Sunday, December 1, 2013

Home-Grown Immersion Part 2

In my last post, I gave some insight into the inspiration for hosting a small, day-long private immersion event. My planning process (besides just jumping around for joy at a clever idea) was as follows.

Focus Groups: I started out by identifying a small group of friends and asking them what they thought about the idea. Would they be interested? How much lead time would they feel was needed to prepare? What would they need from me, the organizer? What kind of event would they be most interested in? Everyone I spoke with was at least supportive; most were excited about the idea. A few thought it was a good idea but did not want to participate personally, for their own reasons. There was enough positive feedback to convince me I wasn't completely off-base in thinking this would be a useful and fun exercise.

Setting the Scene: Next, I did some up-front prep work to figure out what kind of event to put on. Early on, I decided to put on a luncheon; no reason except that lunch is in the middle of the day and this meant folks could stick around for a few hours and get the most out of it. I contact a local historic house, the LeDuc House (which you may remember from previous adventures), chosen because they have the facilities we would need, are one of the few houses in the area dating to the 1860s, and they are gracious enough to let us take over their house. The site manager was excited as well and we booked a date. This allowed us to set the stage with a scenario - a luncheon to which all of the ladies had been invited, at my home. With use of the house came use of china and glassware, and a modern catering kitchen.

I will say that I'm really luck to have a go-to historical house for most things. But that's a rarity - most historic house museums have very specific rules about how they can be used. Some do not have modern facilities like a catering kitchen (which the LeDuc House does). But if you are creative, there are ways around it - you can do a period nature walk, a picnic, or an afternoon of outdoor games; if you have a REALLY good imagination, you don't even necessarily need period surroundings. The only limit is your imagination and creativity, and if you think outside the box, I bet you'll come up with a good location.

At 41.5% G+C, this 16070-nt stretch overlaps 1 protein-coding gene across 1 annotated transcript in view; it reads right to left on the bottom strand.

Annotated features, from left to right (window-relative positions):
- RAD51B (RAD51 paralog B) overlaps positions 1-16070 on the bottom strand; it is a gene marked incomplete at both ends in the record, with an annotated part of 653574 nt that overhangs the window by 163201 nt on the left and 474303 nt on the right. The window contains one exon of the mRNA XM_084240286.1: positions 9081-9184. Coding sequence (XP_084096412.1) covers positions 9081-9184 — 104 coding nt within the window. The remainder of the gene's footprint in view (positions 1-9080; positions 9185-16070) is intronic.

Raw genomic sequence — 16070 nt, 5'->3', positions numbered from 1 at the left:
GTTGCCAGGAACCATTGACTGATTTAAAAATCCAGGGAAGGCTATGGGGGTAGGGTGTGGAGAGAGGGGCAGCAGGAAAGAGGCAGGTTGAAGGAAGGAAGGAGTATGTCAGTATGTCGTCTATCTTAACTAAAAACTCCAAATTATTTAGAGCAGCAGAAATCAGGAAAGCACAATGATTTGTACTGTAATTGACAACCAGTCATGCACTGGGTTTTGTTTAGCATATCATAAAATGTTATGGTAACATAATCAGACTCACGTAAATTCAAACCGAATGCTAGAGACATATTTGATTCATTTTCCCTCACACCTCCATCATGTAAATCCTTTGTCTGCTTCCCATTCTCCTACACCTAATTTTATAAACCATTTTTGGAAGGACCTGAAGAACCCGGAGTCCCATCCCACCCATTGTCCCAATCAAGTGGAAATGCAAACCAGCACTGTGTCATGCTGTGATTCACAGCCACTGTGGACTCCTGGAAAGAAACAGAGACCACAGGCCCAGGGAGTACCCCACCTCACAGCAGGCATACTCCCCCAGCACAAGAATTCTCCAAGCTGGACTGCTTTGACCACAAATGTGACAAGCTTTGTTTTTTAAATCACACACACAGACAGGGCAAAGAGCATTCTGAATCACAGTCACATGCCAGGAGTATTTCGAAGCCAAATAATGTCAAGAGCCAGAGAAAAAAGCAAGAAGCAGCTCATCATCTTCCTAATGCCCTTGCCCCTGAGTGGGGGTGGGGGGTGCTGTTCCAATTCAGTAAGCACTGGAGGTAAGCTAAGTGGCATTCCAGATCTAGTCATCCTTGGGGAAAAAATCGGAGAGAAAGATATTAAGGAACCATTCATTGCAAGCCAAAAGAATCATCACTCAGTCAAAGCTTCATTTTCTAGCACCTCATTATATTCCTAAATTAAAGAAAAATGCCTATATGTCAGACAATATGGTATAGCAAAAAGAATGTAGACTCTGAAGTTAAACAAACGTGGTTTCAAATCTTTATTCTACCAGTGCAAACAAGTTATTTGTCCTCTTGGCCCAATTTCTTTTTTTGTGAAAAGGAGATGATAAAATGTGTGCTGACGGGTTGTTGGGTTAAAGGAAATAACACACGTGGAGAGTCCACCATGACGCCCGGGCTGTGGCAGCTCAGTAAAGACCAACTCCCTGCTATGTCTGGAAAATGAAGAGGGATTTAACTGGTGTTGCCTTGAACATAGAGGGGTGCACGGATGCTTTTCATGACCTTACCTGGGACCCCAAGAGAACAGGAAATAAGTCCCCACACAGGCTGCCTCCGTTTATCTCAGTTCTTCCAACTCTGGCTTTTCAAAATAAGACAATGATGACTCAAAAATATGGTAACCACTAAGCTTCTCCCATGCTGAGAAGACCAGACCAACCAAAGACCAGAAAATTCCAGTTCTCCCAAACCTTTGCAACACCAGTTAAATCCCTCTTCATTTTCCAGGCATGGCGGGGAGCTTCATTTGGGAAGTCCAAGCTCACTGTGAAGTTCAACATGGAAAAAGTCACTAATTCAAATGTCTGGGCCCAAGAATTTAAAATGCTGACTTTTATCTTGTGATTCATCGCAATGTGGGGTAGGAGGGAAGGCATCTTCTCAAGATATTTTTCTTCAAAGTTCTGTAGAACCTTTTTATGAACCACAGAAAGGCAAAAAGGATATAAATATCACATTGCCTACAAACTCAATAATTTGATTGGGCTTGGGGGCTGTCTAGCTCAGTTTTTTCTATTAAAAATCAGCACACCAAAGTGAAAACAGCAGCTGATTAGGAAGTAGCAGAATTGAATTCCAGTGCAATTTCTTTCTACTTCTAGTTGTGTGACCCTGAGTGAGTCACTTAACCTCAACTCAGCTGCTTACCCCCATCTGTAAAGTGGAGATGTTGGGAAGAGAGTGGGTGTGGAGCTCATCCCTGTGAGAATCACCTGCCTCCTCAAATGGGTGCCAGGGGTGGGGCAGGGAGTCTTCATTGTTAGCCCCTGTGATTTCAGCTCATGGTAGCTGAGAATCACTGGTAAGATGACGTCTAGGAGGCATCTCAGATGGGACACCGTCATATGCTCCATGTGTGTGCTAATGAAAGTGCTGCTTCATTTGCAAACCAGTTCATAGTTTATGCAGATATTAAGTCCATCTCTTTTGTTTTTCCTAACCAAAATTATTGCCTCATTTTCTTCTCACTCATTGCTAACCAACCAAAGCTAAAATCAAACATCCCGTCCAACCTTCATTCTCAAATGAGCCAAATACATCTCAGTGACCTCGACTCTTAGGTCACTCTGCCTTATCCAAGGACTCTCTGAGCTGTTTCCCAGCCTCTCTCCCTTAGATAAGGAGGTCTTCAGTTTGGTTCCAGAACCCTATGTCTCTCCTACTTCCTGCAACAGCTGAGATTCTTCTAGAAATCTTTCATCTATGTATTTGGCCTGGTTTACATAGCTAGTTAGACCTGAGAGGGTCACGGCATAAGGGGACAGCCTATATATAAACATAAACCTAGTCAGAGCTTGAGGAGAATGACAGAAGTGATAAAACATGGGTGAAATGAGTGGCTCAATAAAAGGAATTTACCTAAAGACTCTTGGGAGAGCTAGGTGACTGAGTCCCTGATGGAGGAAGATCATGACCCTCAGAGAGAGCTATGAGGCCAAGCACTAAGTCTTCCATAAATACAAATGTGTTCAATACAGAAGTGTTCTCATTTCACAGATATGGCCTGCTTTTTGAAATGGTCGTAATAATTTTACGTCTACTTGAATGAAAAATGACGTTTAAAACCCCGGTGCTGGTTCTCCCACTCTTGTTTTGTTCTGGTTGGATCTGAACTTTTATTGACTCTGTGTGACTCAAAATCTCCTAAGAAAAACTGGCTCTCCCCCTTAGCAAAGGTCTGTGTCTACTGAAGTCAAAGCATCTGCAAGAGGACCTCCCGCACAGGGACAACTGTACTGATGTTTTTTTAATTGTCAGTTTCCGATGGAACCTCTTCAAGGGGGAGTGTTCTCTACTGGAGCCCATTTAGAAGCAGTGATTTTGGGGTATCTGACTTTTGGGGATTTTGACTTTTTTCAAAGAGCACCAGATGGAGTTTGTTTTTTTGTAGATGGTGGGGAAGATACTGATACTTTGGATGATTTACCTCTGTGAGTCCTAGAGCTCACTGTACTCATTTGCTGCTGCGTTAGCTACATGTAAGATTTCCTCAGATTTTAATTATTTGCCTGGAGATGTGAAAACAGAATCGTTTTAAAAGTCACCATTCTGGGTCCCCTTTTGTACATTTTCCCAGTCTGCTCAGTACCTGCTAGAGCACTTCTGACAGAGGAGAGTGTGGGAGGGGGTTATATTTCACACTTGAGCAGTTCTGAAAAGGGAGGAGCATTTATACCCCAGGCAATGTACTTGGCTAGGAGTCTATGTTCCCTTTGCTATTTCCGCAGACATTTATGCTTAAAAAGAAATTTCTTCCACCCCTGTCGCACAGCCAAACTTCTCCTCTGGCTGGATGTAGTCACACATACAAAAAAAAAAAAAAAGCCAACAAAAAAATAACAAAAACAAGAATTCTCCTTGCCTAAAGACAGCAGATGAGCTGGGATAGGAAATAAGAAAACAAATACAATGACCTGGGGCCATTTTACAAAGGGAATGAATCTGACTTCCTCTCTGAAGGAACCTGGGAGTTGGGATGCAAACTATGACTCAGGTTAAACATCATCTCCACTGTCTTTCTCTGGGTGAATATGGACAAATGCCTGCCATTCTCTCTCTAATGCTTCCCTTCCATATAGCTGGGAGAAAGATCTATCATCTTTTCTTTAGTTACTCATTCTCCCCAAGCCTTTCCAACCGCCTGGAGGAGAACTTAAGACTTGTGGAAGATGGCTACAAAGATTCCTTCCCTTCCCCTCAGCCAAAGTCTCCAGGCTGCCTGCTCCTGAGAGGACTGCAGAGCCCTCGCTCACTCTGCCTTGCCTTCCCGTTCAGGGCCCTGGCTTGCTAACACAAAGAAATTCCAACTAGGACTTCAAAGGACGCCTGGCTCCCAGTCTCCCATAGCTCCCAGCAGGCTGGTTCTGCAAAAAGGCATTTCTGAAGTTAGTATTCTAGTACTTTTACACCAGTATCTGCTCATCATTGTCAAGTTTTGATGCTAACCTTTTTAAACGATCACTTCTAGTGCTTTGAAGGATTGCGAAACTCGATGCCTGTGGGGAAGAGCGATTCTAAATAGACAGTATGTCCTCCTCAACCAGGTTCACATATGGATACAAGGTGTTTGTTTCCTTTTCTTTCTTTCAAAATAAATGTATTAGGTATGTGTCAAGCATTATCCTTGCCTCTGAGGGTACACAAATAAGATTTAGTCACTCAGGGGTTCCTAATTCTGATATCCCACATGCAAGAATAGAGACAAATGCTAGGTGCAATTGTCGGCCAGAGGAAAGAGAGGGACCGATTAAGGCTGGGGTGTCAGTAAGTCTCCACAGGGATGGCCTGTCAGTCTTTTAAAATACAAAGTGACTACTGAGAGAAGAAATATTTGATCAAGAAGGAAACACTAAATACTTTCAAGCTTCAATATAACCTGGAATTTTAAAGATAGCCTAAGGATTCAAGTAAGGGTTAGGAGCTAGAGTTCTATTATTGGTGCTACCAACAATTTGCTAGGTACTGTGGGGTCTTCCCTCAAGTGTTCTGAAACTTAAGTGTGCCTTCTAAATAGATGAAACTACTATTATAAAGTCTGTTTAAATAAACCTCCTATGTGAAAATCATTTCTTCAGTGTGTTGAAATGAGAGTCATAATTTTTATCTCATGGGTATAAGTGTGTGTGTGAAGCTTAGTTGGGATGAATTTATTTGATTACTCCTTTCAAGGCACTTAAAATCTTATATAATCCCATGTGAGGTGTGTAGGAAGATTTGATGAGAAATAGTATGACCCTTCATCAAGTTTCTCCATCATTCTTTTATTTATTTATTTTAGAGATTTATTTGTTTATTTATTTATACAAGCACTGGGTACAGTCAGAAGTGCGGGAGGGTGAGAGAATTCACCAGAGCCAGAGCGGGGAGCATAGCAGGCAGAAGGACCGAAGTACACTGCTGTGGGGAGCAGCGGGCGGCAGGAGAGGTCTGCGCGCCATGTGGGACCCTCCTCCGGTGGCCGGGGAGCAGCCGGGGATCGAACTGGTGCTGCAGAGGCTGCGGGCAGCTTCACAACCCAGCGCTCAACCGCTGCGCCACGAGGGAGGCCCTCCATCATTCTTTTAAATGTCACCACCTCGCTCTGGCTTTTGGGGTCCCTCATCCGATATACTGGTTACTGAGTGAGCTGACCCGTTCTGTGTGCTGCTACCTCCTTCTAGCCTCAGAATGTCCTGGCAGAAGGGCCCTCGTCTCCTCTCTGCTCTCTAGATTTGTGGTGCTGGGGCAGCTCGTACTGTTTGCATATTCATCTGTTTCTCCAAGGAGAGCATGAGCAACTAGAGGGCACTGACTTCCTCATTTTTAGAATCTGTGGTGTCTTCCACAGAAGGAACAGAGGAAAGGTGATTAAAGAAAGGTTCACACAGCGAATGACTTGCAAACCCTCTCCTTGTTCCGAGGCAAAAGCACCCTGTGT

Planning the Food: I did some logistical planning, which mostly involved talking out my ideas with a few friends to make sure they worked. One of those things was food - should we have someone cook a lunch for us, and pay them? Or were there other options? I could cook the meal, but then I would be in the kitchen and wouldn't be able to play hostess, which was doable, but it's not very polite to invite people to lunch and then disappear! My usual go-to cook was not available, either. In the end, we decided to make it something of a potluck - all the attendees would bring a dish to share; we would, while eating, suspend our disbelief and pretend that my cook had prepared all the food. Doing this meant that no one had to do too much work, but we all got to eat a fabulous meal. This also allowed the participants to either show off their favorite period dishes (we had some attendees who brought their tried-and-true recipes, including family heirloom recipes) or try something completely new and different to challenge themselves.